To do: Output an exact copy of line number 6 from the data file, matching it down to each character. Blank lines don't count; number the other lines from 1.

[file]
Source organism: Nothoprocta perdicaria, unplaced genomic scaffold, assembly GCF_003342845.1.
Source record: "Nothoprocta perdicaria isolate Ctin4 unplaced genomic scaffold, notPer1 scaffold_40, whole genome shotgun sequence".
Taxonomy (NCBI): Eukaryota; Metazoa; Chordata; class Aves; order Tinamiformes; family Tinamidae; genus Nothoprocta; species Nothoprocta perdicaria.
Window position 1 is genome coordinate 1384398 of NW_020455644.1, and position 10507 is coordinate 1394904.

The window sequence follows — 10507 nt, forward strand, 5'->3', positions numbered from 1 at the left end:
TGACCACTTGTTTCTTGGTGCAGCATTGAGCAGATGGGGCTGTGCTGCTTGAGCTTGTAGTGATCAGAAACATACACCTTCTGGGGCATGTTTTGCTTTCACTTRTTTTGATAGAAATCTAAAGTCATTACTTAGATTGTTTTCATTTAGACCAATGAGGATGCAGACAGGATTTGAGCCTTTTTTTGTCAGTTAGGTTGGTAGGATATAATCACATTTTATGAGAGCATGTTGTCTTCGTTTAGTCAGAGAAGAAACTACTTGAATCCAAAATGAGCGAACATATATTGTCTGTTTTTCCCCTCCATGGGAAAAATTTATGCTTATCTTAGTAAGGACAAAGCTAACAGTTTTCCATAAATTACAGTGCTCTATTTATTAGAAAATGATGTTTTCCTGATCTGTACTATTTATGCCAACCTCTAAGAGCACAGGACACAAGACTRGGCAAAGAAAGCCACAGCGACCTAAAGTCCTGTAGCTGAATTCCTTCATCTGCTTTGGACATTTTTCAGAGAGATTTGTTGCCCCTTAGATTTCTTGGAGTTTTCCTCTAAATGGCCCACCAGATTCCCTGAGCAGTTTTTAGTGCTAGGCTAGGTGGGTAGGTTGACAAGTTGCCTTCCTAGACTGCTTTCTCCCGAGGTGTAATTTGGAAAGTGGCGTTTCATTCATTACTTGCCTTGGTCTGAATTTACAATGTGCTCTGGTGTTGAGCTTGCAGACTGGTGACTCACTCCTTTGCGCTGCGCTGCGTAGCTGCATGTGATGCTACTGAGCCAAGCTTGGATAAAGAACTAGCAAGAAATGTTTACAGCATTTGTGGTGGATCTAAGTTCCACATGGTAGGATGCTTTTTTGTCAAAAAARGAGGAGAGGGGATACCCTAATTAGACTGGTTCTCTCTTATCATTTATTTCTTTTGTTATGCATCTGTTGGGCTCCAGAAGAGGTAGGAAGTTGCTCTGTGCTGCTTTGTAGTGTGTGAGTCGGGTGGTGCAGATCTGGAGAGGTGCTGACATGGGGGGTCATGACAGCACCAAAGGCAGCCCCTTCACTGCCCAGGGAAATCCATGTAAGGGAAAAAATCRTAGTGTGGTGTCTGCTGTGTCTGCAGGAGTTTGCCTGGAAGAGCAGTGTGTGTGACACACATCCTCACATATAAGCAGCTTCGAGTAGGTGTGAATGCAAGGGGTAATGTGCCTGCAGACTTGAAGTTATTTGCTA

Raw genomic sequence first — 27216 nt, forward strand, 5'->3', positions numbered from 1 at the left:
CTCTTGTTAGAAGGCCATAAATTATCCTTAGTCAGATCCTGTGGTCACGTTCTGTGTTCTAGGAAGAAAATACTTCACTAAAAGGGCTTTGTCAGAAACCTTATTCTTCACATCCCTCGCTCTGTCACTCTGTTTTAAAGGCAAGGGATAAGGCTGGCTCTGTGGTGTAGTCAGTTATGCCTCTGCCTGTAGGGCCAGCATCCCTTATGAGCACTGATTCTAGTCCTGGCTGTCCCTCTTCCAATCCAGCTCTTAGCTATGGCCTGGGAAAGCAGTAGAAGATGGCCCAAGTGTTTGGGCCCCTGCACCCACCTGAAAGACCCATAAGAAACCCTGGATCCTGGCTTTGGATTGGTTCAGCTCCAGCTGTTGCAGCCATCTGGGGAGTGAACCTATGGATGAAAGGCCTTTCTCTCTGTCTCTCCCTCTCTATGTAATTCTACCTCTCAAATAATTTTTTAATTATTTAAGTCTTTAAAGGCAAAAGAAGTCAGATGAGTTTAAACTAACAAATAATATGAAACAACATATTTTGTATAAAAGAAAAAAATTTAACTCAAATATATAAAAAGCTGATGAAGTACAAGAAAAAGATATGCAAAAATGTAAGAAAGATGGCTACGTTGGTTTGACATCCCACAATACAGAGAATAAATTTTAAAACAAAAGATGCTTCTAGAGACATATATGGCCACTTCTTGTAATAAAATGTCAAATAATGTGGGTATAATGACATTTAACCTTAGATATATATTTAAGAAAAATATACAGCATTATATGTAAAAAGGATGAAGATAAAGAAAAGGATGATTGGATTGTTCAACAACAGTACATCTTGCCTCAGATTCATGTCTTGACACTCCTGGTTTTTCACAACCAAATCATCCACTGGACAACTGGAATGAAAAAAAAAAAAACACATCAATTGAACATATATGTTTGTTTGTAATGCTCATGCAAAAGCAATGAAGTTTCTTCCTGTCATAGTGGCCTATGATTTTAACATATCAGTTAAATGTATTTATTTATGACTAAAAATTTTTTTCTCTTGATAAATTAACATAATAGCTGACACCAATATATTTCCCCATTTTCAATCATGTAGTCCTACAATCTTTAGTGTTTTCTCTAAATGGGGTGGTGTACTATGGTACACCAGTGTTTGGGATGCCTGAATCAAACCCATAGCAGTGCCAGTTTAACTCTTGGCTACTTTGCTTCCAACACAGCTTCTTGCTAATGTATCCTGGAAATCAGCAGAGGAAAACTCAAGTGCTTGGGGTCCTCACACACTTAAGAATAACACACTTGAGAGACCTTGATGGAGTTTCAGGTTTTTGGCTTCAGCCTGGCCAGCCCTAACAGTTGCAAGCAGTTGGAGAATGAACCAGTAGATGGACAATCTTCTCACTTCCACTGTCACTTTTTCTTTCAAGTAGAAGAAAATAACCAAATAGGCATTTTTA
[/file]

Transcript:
TGACCACTTGTTTCTTGGTGCAGCATTGAGCAGATGGGGCTGTGCTGCTTGAGCTTGTAGTGATCAGAAACATACACCTTCTGGGGCATGTTTTGCTTTCACTTRTTTTGATAGAAATCTAAAGTCATTACTTAGATTGTTTTCATTTAGACCAATGAGGATGCAGACAGGATTTGAGCCTTTTTTTGTCAGTTAGGTTGGTAGGATATAATCACATTTTATGAGAGCATGTTGTCTTCGTTTAGTCAGAGAAGAAACTACTTGAATCCAAAATGAGCGAACATATATTGTCTGTTTTTCCCCTCCATGGGAAAAATTTATGCTTATCTTAGTAAGGACAAAGCTAACAGTTTTCCATAAATTACAGTGCTCTATTTATTAGAAAATGATGTTTTCCTGATCTGTACTATTTATGCCAACCTCTAAGAGCACAGGACACAAGACTRGGCAAAGAAAGCCACAGCGACCTAAAGTCCTGTAGCTGAATTCCTTCATCTGCTTTGGACATTTTTCAGAGAGATTTGTTGCCCCTTAGATTTCTTGGAGTTTTCCTCTAAATGGCCCACCAGATTCCCTGAGCAGTTTTTAGTGCTAGGCTAGGTGGGTAGGTTGACAAGTTGCCTTCCTAGACTGCTTTCTCCCGAGGTGTAATTTGGAAAGTGGCGTTTCATTCATTACTTGCCTTGGTCTGAATTTACAATGTGCTCTGGTGTTGAGCTTGCAGACTGGTGACTCACTCCTTTGCGCTGCGCTGCGTAGCTGCATGTGATGCTACTGAGCCAAGCTTGGATAAAGAACTAGCAAGAAATGTTTACAGCATTTGTGGTGGATCTAAGTTCCACATGGTAGGATGCTTTTTTGTCAAAAAARGAGGAGAGGGGATACCCTAATTAGACTGGTTCTCTCTTATCATTTATTTCTTTTGTTATGCATCTGTTGGGCTCCAGAAGAGGTAGGAAGTTGCTCTGTGCTGCTTTGTAGTGTGTGAGTCGGGTGGTGCAGATCTGGAGAGGTGCTGACATGGGGGGTCATGACAGCACCAAAGGCAGCCCCTTCACTGCCCAGGGAAATCCATGTAAGGGAAAAAATCRTAGTGTGGTGTCTGCTGTGTCTGCAGGAGTTTGCCTGGAAGAGCAGTGTGTGTGACACACATCCTCACATATAAGCAGCTTCGAGTAGGTGTGAATGCAAGGGGTAATGTGCCTGCAGACTTGAAGTTATTTGCTA